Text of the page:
Stem Cells in Baby Teeth
Did you know there are stem cells in baby teeth? It’s true! Dentistry has been revolutionized with this recent discovery.
Very few people know that in addition to the umbilical cord and bone barrow, baby teeth are also rich in stem cells. Stem cells extracted from baby teeth are different from those extracted from the umbilical cord.
This discovery ocurred in 2003 when a researcher from the National Institute of Health confirmed the existence of stem cells in dental pulp, which is covered by dentin on baby teeth.
The benefits of using stem cells to treat different aspects of human health have been widespread over the last few years. We all want to use stem cells to regenerate tissues and appear fresher and younger.
The best thing about stem cells is that they have the ability to multiply and separate to form other cells which can regrow a variety of tissues and organs.
The cells obtained from baby teeth are called mesenchymal and have the ability to regrow numerous complete organs and other parts of our anatomy.
They can regrow bones, muscles, body fat, cartilage, pancreas, heart, or even nerve cells located in the brain. In this sense, stems cells have an incredible regenerative potential.
Mesenchymal cells can be extracted from children‘s baby teeth (or from adult wisdom teeth) and they can treat certain heart conditions, as well as:
- Paralysis due to spinal cord injuries
- Reproducing bone, cartilidge, and other tissues
Stem cells in teeth can be used to treat illnesses from a first or second degree relative of the patient: siblings, parents, grandparents, aunts, uncles, etc.
Where are stem cells preserved?
These cells (found in the soft interior part of baby teeth) serve to regenerate the living part of the tooth. They generally appear around six years of age and fall out naturally between six and twelve years of age.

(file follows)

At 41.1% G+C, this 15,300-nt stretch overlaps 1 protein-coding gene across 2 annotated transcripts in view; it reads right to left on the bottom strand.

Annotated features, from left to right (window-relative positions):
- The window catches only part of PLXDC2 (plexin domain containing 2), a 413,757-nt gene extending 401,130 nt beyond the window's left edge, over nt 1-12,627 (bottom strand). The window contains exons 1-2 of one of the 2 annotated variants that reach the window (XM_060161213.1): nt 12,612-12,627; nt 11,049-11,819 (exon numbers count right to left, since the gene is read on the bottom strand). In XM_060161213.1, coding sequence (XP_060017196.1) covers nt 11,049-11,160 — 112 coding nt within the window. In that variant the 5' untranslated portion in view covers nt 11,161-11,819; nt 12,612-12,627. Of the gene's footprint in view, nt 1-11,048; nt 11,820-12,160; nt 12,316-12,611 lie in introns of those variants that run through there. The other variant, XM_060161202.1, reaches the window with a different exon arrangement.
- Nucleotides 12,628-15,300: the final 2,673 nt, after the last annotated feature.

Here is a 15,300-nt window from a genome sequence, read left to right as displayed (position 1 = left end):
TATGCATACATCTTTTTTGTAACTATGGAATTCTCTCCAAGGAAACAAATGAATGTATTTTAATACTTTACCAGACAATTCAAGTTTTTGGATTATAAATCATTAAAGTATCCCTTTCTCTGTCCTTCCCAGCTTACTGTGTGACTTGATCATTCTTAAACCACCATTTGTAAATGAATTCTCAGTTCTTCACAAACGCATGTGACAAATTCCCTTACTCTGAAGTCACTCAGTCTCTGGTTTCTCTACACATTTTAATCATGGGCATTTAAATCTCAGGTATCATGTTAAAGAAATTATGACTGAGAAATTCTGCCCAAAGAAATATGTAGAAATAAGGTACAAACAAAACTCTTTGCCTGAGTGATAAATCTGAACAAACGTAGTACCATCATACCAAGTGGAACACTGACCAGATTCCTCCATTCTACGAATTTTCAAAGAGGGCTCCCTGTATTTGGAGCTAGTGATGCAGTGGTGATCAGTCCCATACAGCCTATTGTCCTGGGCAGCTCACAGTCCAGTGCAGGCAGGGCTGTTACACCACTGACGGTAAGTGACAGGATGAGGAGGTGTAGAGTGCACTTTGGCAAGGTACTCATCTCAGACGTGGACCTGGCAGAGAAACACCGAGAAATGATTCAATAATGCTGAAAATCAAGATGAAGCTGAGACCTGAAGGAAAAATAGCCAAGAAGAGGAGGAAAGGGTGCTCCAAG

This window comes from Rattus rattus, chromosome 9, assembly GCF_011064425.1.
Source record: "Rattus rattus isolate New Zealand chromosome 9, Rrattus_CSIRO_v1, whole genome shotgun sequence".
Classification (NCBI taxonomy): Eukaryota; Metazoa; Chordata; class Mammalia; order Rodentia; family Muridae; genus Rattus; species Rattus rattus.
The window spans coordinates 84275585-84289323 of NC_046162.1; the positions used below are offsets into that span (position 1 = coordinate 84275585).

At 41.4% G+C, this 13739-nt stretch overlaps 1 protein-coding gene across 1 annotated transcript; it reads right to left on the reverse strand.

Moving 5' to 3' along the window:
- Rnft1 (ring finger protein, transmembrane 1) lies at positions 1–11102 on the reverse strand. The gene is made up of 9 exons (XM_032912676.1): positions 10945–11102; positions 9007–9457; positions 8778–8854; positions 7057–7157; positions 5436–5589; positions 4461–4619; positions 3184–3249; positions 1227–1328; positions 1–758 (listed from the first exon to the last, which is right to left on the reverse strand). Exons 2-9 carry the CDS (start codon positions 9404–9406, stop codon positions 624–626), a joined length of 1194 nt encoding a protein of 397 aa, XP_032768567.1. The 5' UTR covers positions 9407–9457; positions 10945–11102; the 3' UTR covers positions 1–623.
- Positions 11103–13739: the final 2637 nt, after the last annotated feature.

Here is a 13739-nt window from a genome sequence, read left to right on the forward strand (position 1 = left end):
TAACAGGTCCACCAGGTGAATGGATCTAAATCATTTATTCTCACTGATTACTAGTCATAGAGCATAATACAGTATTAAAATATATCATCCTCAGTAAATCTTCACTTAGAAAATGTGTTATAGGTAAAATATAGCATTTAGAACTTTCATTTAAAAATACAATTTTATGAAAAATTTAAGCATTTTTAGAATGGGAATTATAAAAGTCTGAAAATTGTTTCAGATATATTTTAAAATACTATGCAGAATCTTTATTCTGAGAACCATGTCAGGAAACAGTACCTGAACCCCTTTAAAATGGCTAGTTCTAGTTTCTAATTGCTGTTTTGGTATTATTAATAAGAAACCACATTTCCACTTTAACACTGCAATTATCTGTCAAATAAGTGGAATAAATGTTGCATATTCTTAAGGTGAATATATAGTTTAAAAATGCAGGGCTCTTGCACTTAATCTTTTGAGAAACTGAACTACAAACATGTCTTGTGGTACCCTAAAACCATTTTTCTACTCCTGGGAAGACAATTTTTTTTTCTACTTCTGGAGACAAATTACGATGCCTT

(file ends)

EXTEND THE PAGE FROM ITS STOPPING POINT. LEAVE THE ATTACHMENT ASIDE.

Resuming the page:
These teeth should be preserved in a specialized laboratory.
If the tooth falls out at home or anywhere else…
If the tooth falls out at home or anywhere besides the dentist’s office, immediately place it in a glass with milk and put it in the refrigerator. If you do that, it is very likely that the stem cells can be cultivated and preserved successfully.
The first 48 hours after the tooth falls out are critical. The tooth should be packaged, sent and received by the laboratory during this time to successfully isolate the cells.
American dentists recommend extracting baby teeth before they fall out. They advise parents to make the decision to professionally preserve the teeth before they have fallen out.
Aside from practices in the US, many dentists do not recommend extracting baby teeth unnaturally. The reasons for this include:
Baby teeth are a new source of youth that everyone wants as soon as possible and as easily as possible. The lack of patience in society leads to an extremely aggressive market that seeks to prematurely extract teeth from little ones.
Keep those baby teeth safe!
If you are interested in saving your child’s baby teeth for the future, specialists recommend discussing this with a stem cell bank of your choosing.
There they will provide you a bio-kit with everything needed to securely save the tooth until you turn it in to laboratory staff.
In fact, wisdom teeth also have a large amount of this type of cells, that have been shown to be able to regenerate damaged corneas.
Traditionally, many mothers around the world have saved their children’s baby teeth.
Have you ever seen a box with whole baby teeth it in? Maybe you won’t see them the same way in the future.
This tradition may begin to change. Instead of saving the baby teeth in a box, mothers may begin to save them in a stem cell bank, where they can be preserved in laboratories.
They will be there if needed, whether to combat disease or regrow an organ in the body.
All cited sources were thoroughly reviewed by our team to ensure their quality, reliability, currency, and validity. The bibliography of this article was considered reliable and of academic or scientific accuracy.
- Bagú, L., & Barbich, M. (2015). Formación de tejido óseo a partir de células madre de pulpa dental. Actual Osteol, 11(3), 220-6. http://www.osteologia.org.ar/files/pdf/rid48_bagu.pdf
- Puig, M. Á. I. (2014). Células madre de pulpa dental. Estado actual de la investigación en aplicaciones extraorales para medicina regenerativa (… Y dos). Gaceta dental: Industria y profesiones, (257), 100-107. http://www.gacetadental.com/wp-content/uploads/2014/04/257_IDI_CelulasPulpa2.pdf